Edit: the reuters article is in error here, not the Microsoft Blog. See below. Turns out this really is as egregious as it sounds.


> Microsoft is only sending traffic from computers that are infected to Microsoft instead of No-IP.

Unfortunately that's false. See below:

dig -t ns no-ip.biz

; <<>> DiG 9.9.2-P2 <<>> -t ns no-ip.biz ;; global options: +cmd ;; Got answer: ;; ->>HEADER<<- opcode: QUERY, status: NOERROR, id: 7020 ;; flags: qr rd ra; QUERY: 1, ANSWER: 2, AUTHORITY: 0, ADDITIONAL: 2

;; OPT PSEUDOSECTION: ; EDNS: version: 0, flags:; udp: 4000 ;; QUESTION SECTION: ;no-ip.biz. IN NS

;; ANSWER SECTION: no-ip.biz. 7154 IN NS ns8.microsoftinternetsafety.net. no-ip.biz. 7154 IN NS ns7.microsoftinternetsafety.net.

;; ADDITIONAL SECTION: ns8.microsoftinternetsafety.net. 3560 IN A 157.56.78.93

;; Query time: 3 msec ;; SERVER: 10.1.1.3#53(10.1.1.3) ;; WHEN: Mon Jun 30 14:14:47 2014 ;; MSG SIZE rcvd: 117


The funny thing is that "microsoftinternetsafety.net" sounds just like a domain that a fake antivirus software would use.


so true, I would not trust that domain at all.


What DNS are you using?

On Google (8.8.8.8) or Comcast DNS I'm not seeing this for their top domains (no-ip.org, no-ip.biz, no-ip.info).

I wonder if your ISP is working with Microsoft.


This is simply a side-effect of how DNS updates. The data is propagating right now, as the root nameservers for the .biz tld are already returning the Microsoft DNS servers as the correct response. The TTL for the root appears to be a day, so you should see this everywhere in 14 hours from this post.

Source: 'whois' and 'dig +trace'


Ha. Good point. This was done at work, where we use MS Server's DNS.

<strike>I'm not sure if this is an artifact of our longer TTL, if MS is updating MS server DNS entries, or something else. Either way, at some point in time or in certain places, traffic resolved by no-ip was/is under Microsoft control.</strike>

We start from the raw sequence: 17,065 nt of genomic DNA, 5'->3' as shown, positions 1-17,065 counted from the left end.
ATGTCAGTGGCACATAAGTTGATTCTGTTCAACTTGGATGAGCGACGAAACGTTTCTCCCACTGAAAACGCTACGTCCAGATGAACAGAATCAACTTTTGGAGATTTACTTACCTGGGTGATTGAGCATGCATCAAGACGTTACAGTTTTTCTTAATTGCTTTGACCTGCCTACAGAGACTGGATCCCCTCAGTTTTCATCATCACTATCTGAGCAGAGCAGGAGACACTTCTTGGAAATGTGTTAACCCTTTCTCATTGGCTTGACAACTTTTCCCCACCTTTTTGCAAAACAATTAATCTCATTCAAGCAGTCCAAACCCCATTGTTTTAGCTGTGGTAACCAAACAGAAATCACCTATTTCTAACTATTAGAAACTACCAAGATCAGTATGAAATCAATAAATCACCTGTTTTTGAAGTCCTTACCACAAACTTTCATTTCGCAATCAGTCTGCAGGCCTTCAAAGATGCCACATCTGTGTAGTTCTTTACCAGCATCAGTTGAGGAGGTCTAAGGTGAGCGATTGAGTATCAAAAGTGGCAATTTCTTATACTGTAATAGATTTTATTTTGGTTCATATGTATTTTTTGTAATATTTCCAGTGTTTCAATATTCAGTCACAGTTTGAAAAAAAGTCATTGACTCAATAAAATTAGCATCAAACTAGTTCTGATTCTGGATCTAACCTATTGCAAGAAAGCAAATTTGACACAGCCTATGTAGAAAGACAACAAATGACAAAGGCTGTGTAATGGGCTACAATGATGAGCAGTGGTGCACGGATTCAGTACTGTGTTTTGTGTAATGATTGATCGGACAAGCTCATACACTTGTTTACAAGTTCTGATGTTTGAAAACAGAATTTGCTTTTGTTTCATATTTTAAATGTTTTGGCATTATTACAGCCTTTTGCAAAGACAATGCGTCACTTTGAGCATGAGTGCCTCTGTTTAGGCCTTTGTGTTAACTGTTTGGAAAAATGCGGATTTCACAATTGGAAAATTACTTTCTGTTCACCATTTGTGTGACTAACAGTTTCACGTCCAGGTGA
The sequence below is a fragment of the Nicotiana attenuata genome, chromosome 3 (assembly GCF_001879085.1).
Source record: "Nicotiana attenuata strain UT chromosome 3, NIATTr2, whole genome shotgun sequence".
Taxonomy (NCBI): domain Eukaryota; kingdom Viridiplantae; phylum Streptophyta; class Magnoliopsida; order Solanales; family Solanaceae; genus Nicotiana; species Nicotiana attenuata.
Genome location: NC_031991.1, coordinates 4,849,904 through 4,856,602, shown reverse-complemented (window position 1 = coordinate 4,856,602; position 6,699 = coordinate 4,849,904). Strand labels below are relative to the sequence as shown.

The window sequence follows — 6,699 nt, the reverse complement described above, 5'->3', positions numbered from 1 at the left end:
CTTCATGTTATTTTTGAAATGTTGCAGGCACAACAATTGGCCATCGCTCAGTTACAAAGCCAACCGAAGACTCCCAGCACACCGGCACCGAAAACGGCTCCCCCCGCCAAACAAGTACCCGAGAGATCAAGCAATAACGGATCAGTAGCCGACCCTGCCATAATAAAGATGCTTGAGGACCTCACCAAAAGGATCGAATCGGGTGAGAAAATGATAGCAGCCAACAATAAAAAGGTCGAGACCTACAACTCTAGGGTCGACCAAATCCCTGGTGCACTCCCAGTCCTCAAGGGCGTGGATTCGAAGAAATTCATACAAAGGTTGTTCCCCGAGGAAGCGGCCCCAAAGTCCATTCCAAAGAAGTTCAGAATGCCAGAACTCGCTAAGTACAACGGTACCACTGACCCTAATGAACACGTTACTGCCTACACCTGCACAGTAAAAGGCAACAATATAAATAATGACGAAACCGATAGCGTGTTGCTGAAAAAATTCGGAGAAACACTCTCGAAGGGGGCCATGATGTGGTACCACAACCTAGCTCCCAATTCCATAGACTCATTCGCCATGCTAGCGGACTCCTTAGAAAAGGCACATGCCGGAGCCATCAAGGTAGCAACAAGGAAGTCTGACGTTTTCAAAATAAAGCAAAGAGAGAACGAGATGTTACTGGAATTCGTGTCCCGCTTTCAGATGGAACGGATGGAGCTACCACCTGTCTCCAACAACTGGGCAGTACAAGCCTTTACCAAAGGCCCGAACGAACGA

EDIT: Looks like it may actually be a result of our shorter TTL, since google DNS appears to have 5.7 hours left on their records for no-ip.

Confirmed by a couple queries to the {a..k}.gtld.biz nameservers.


It's strange, I've yet to see it too, in Canada. Must be within a limited area for the ISP, or thanks to the collaboration with A10 Networks.

E.g. https://www.whatsmydns.net/#NS/no-ip.com


Microsoft has been doing more and more of this stuff lately, and it does start to worry me quite a bit. The last time they worried me was when "Microsoft shut down a million-strong Tor botnet, by uninstalling Tor from the computers".

I don't want Microsoft to have that kind of power, let alone use it. Worse yet, they make it sound like it's some kind of PR win for them. "Microsoft the hero, takes down evil network". But they usually try to hide how they did it. Very few articles mentioned they were uninstalling Tor from the computers the last time around. Most were just churning Microsoft's press release and the hero narrative.


> The last time they worried me was when "Microsoft shut down a million-strong Tor botnet, by uninstalling Tor from the computers"

They did not uninstall Tor. They disabled it. More importantly, this Tor was NOT installed by the user of the computer. It was installed by the malware for its own use, without the knowledge of the computer user [1].

> I don't want Microsoft to have that kind of power, let alone use it

Actually, if you are running anti-malware software, you DO want them to have this power, as finding and disabling things that malware has installed on your computer is the whole point of anti-malware software.

[1] http://www.tripwire.com/state-of-security/top-security-stori...


It is almost like giving one company monopoly control of the personal computer industry through a proprietary OS nobody can audit might not be the best plan.


Not necessarily "nobody". They do have a shared source program:

https://www.microsoft.com/en-us/sharedsource/default.aspx


Which incidentally doesn't let you access all of the source...